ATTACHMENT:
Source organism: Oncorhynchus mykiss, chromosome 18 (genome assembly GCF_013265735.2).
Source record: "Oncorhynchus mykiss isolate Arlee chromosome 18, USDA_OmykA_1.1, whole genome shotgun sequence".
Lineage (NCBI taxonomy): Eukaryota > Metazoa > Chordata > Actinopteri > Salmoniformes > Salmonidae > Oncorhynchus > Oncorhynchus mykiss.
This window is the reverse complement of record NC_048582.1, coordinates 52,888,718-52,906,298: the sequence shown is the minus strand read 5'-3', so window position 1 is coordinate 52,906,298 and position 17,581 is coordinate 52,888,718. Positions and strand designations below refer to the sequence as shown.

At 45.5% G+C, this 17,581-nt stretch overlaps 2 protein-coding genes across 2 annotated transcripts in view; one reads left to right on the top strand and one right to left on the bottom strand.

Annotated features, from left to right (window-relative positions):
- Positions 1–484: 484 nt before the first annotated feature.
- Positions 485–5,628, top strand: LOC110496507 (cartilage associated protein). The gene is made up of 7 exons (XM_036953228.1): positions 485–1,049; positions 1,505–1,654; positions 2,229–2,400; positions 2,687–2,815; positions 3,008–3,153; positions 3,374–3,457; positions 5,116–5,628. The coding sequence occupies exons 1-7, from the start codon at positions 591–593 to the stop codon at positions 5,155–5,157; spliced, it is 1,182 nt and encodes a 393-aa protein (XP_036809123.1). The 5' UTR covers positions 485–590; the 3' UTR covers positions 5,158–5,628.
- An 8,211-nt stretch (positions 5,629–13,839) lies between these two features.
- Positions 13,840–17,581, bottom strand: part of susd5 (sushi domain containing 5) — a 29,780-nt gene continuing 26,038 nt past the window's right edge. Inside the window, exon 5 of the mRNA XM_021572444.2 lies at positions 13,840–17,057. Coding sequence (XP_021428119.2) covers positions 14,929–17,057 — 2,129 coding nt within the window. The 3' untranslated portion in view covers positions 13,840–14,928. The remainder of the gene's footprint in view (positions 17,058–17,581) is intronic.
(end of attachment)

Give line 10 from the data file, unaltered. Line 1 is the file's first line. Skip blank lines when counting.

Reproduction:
- Positions 13,840–17,581, bottom strand: part of susd5 (sushi domain containing 5) — a 29,780-nt gene continuing 26,038 nt past the window's right edge. Inside the window, exon 5 of the mRNA XM_021572444.2 lies at positions 13,840–17,057. Coding sequence (XP_021428119.2) covers positions 14,929–17,057 — 2,129 coding nt within the window. The 3' untranslated portion in view covers positions 13,840–14,928. The remainder of the gene's footprint in view (positions 17,058–17,581) is intronic.